It takes a special kind of film to get under your skin, to worm its way into your mind and test your mettle. It takes a special kind to leave lasting images, lasting moments that will take ages to wither away… but by then that movie will have found its way back into your life for a rewatch. Hereditary, the debut feature of Ari Aster, is such a film, taking a family and systematically tearing at its core after the death of a grandmother and beginning a journey into the soul.

Peter and Charlie Graham are the children of Annie and Steve Graham, living in a large house in the woods with a rather robust treehouse at its side. The death of Annie’s mother is almost a welcome sight for her as she focuses on her professional miniature model work; Charlie, though, her daughter, is distraught by the passing due to their closeness. As they try to move on with their lives, the cracks begin to form, the ones that were perhaps always there in the first place. The grave is desecrated, sleepwalking starts occurring again, deep personal wounds begin to open up again, but it’s in one scene in particular that the entire gravity of the movie changes.

The suddenness of this event, and how well it uses that scene to sink into your gut and make you feel something so sudden and so impactful, is masterfully directed and edited. Holding on to that character’s face as the realization dawns, the guilt, and the terror, is something that is just as terrifying as a boogeyman other horror films wish to use.

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Shapiro in Hereditary

Toni Collette, as Annie, is at her absolute best in this film, portraying someone barely holding it together with grief and loss eating upon her and at a moment’s notice everything can snap. Her belief in what she is doing throughout the movie, on top of her despair and rising resentment and anger, gives so much for Collette to work with, and she handles it all perfectly. She sells this movie, and it is a great showcase for her.

Alex Wolff, as well, is great here as Peter. With smaller films beforehand, but with a sizeable role in last year’s Jumanji: Welcome to the Jungle, Wolff is front and center here and plays a frightened and near-broken character almost too convincingly. His eyes are used to good effect, the center of the frame during key moments and really selling the dread.

Milly Shapiro, playing Charlie, is excellent in how she plays the curiosity of the character, even if that curiosity includes cutting a bird’s head clean off with a pair of scissors. Her clicks are certainly going to be a sound imitated for some time. Gabriel Byrne plays the father figure in a very subdued, nearly subtle performance, the care and tenderness he shows for his family and understanding (to a point) he shows when Annie needs to sleep somewhere else, is something that was a refreshing take.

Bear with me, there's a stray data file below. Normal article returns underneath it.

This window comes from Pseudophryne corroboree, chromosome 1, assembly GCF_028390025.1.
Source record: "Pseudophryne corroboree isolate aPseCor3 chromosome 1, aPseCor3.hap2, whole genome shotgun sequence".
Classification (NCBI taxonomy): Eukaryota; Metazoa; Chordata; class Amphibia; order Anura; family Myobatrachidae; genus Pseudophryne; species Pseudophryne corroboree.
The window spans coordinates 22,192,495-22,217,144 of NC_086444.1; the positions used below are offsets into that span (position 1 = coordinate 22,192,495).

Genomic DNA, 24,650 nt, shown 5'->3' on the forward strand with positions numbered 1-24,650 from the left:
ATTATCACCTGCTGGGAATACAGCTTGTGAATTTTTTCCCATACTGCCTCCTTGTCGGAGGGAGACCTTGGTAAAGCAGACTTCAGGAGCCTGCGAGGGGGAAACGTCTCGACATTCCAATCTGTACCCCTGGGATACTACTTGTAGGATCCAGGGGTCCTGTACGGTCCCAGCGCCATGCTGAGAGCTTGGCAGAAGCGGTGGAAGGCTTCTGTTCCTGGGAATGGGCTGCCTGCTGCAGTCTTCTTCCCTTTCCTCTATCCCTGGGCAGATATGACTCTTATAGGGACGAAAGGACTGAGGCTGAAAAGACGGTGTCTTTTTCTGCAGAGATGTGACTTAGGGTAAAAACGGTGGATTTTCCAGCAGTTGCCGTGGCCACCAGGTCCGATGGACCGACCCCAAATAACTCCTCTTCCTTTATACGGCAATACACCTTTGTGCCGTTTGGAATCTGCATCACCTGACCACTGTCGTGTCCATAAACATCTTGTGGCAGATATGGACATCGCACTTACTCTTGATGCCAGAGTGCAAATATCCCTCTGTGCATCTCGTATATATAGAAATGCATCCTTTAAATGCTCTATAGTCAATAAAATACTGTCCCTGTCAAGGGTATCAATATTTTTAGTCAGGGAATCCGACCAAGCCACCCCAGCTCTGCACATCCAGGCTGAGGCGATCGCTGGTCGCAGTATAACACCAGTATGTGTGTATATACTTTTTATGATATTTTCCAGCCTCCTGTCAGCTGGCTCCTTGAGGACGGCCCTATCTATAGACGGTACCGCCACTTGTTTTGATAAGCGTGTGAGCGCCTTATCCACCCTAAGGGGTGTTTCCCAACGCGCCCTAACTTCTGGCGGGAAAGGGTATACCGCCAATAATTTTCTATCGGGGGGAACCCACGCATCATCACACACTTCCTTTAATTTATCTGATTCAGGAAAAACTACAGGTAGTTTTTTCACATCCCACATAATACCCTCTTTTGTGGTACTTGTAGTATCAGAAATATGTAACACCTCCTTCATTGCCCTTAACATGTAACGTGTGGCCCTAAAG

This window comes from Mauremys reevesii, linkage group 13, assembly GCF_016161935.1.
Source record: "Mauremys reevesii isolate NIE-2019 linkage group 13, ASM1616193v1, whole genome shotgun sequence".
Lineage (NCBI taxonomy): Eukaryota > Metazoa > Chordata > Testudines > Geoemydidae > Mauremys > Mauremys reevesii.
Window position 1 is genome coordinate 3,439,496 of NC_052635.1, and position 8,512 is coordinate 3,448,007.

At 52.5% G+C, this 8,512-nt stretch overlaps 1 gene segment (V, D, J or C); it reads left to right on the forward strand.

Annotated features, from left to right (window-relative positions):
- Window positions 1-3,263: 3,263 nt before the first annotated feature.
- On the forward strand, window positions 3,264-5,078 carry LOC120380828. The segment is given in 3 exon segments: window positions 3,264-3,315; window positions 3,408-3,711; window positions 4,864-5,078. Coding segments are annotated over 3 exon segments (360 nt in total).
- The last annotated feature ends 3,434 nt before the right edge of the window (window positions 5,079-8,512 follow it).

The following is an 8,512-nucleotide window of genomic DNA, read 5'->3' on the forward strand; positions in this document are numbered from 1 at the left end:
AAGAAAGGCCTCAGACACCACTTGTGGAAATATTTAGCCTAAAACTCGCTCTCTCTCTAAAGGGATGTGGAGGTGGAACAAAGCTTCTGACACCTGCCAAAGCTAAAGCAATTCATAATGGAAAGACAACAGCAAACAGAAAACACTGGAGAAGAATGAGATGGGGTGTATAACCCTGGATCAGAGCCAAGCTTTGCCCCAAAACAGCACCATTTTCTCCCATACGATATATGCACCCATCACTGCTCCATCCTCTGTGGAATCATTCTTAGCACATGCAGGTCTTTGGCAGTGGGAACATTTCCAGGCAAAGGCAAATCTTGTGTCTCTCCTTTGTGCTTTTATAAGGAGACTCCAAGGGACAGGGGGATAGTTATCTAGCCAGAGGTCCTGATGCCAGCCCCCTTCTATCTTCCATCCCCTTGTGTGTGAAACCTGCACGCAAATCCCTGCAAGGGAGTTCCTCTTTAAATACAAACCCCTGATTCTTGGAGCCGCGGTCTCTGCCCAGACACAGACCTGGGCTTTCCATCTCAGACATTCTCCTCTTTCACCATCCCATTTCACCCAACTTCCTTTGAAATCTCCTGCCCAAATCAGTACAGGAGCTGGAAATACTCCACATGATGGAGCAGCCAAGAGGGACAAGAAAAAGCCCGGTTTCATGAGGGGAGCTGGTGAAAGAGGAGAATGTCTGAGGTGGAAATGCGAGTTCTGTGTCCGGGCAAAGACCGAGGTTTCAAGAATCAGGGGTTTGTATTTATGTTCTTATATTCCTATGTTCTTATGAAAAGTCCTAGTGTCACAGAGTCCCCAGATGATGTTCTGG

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Collette in Hereditary

The film makes excellent use of everyday nerves: the dark corner of a room looking a little like a person, a noise that reminds you of something that can trigger a memory best hoped forgotten, the concern of sleepwalking and what danger that can make someone, the ominous red light of the heaters pouring from the nearby treehouse, among other, more spoiler-ridden ones. The clicking, almost clucking sound Charlie makes is the most unsettling noise, and it is put to good use.

The sense of dread and the unsettling nature of the film leads down a path that could prove quite intense for some. There are some visuals and moments that will haunt you. Its use of background, while a character is in the foreground, is expertly executed. It does begin to lead down a more traditional horror path as the story continues, but that does not leave the uneasiness any less potent. It feels in tune with what had come before, about the soul of these characters and their mental states as worse and worse things occur to them. That’s where the true terror plays.

It’s placing trust in someone that is appearing untrustworthy, the abject horror of what is left unsaid and the destruction saying it can leave, the little secrets and the things passed on by our parents, that really gives Hereditary its strength. That power of taking the things normalcy can cause, and increasing the tension with the administering of traditional horror elements, leaves an impression that not many in its class have been able to do in recent years. Hereditary is a spectacular film, and will most certainly be on many top ten lists at year’s end.

½

Written by Kevin Lever

TV Critic for FilmEra. Extremely Canadian.

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